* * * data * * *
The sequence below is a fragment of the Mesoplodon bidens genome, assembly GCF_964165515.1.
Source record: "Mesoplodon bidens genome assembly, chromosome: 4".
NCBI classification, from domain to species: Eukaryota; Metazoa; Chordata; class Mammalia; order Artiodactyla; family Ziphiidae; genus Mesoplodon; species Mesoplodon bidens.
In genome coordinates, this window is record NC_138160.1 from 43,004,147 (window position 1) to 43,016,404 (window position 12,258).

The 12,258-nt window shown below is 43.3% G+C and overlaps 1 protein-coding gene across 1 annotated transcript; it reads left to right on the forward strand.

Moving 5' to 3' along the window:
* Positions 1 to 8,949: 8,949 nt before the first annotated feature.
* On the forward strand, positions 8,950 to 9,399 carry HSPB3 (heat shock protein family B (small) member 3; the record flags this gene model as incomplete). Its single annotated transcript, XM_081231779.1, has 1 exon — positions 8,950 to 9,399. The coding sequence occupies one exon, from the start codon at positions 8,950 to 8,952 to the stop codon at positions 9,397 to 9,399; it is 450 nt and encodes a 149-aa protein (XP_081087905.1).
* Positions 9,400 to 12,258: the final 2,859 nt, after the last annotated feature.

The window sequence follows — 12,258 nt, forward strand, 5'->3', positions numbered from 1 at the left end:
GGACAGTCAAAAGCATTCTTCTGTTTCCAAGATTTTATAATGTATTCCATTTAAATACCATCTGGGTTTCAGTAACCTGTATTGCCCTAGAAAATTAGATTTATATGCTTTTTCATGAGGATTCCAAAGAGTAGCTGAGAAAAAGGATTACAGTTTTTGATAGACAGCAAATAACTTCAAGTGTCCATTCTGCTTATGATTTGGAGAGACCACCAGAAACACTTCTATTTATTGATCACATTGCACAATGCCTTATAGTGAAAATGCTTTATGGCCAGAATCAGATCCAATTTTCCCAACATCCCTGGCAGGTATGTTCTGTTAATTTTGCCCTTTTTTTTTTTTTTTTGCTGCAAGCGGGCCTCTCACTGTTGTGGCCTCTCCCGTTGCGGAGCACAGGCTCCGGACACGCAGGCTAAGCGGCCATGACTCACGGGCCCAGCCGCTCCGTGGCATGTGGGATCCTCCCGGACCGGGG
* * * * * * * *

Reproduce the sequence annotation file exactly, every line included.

The sequence below is a fragment of the Mesoplodon bidens genome, assembly GCF_964165515.1.
Source record: "Mesoplodon bidens genome assembly, chromosome: 4".
NCBI classification, from domain to species: Eukaryota; Metazoa; Chordata; class Mammalia; order Artiodactyla; family Ziphiidae; genus Mesoplodon; species Mesoplodon bidens.
In genome coordinates, this window is record NC_138160.1 from 43,004,147 (window position 1) to 43,016,404 (window position 12,258).

The 12,258-nt window shown below is 43.3% G+C and overlaps 1 protein-coding gene across 1 annotated transcript; it reads left to right on the forward strand.

Moving 5' to 3' along the window:
* Positions 1 to 8,949: 8,949 nt before the first annotated feature.
* On the forward strand, positions 8,950 to 9,399 carry HSPB3 (heat shock protein family B (small) member 3; the record flags this gene model as incomplete). Its single annotated transcript, XM_081231779.1, has 1 exon — positions 8,950 to 9,399. The coding sequence occupies one exon, from the start codon at positions 8,950 to 8,952 to the stop codon at positions 9,397 to 9,399; it is 450 nt and encodes a 149-aa protein (XP_081087905.1).
* Positions 9,400 to 12,258: the final 2,859 nt, after the last annotated feature.

The window sequence follows — 12,258 nt, forward strand, 5'->3', positions numbered from 1 at the left end:
GGACAGTCAAAAGCATTCTTCTGTTTCCAAGATTTTATAATGTATTCCATTTAAATACCATCTGGGTTTCAGTAACCTGTATTGCCCTAGAAAATTAGATTTATATGCTTTTTCATGAGGATTCCAAAGAGTAGCTGAGAAAAAGGATTACAGTTTTTGATAGACAGCAAATAACTTCAAGTGTCCATTCTGCTTATGATTTGGAGAGACCACCAGAAACACTTCTATTTATTGATCACATTGCACAATGCCTTATAGTGAAAATGCTTTATGGCCAGAATCAGATCCAATTTTCCCAACATCCCTGGCAGGTATGTTCTGTTAATTTTGCCCTTTTTTTTTTTTTTTTGCTGCAAGCGGGCCTCTCACTGTTGTGGCCTCTCCCGTTGCGGAGCACAGGCTCCGGACACGCAGGCTAAGCGGCCATGACTCACGGGCCCAGCCGCTCCGTGGCATGTGGGATCCTCCCGGACCGGGG